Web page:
Grandview Heights Public Library

Jane Hawes

The Grandview Heights Public Library is a cozy and well-stocked find in one of central Ohio's most interesting neighborhoods.

The front entrance faces West First Avenue, but, if driving there, you'll probably want to park in the lot behind the building and use the south entrance. Just be aware that this entrance is only accessible from Ashland Avenue, just to the west of the library.

The Youth Services and Teen areas both reside on the lower level, on opposite sides of a bright atrium that's filled with potted tropical trees. You'll also find restrooms on this level for each gender.

The Youth Services area is especially cozy and packed with books, DVDs, a fish tank, spots in which to sit comfortably, a gated play/reading-time area, and a toy-table area with a dollhouse, train set and Duplo blocks. The picture-book shelves are sorted into several themes: pets, family, new baby, farms, nature - all the topics on which little ones tend to fixate! A five-terminal computer room offers free access to Minecraft.

The Teen area, which bills itself as suited for students in grades 7-12, has more open space, computer terminals and seating (it's also host to popular Teen Open Mic Nights - check the website for dates and times).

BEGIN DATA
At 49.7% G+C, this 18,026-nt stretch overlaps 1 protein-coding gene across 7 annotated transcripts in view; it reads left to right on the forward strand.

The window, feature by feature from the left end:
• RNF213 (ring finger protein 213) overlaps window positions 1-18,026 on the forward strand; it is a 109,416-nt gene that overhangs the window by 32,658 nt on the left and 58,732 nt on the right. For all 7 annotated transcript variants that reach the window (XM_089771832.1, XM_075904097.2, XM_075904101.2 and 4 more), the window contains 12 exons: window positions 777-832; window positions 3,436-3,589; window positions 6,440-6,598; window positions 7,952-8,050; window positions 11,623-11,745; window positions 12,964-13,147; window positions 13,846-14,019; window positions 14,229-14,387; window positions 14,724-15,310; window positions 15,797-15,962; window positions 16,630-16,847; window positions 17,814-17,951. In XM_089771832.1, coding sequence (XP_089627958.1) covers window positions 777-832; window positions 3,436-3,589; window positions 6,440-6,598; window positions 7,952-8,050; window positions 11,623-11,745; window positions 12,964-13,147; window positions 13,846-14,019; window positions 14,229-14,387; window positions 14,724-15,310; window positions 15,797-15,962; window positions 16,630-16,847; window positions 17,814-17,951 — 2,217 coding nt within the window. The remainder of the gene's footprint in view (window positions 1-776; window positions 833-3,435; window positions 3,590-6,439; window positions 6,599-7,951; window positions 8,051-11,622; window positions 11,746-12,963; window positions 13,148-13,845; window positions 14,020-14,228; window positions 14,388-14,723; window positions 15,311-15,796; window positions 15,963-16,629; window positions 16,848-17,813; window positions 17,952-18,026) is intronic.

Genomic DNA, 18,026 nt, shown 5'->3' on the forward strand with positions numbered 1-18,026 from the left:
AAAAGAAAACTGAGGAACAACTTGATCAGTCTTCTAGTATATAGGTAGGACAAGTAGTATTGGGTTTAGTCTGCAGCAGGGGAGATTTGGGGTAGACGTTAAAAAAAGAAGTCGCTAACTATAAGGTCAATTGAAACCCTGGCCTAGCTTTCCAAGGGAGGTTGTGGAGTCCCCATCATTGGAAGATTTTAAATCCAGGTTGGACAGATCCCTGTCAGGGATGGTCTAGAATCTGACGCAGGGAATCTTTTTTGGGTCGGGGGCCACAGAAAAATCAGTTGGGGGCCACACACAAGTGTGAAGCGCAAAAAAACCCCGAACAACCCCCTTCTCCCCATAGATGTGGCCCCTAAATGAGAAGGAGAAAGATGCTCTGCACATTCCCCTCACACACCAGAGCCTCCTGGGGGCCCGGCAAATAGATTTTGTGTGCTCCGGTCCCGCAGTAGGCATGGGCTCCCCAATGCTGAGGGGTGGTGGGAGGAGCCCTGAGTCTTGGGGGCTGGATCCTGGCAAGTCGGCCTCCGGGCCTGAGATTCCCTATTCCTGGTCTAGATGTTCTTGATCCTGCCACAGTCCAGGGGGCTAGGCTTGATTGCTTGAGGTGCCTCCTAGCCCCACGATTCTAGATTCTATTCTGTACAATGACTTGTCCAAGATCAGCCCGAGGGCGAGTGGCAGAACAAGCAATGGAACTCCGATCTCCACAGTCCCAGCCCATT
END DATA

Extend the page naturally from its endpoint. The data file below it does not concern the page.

On the weekday morning I visited, I encountered a half-dozen parents, hanging out with their young children in the Youth Services area. Robert Schuerger, a downtown Columbus lawyer, said he structures his work schedule so he can be with his 2-year-old daughter Lillian most mornings and their visits to the library are increasing as she ages up to more activities and story-time groups, including a Family Story Time on Wednesday evenings.

"This library is incredible with everything here in one place," Schuerger said, as he sipped a coffee. He kept an eye on Lillian as she moved between the "early literary iPad" table to the dollhouse.

"You meet other parents with kids the same age," he said. "And this space gives her the space to explore."

The Grandview library is independent and funded by a local operating levy, but it's also part of the Central Library Consortium (CLC), which allows members of 13 other library districts, to have borrowing privileges at each other's sites and to return materials to any library in the CLC. Columbus Metropolitan, Upper Arlington, Fairfield County and Worthington are some of the larger districts that are part of the CLC; Westerville and Delaware County are not.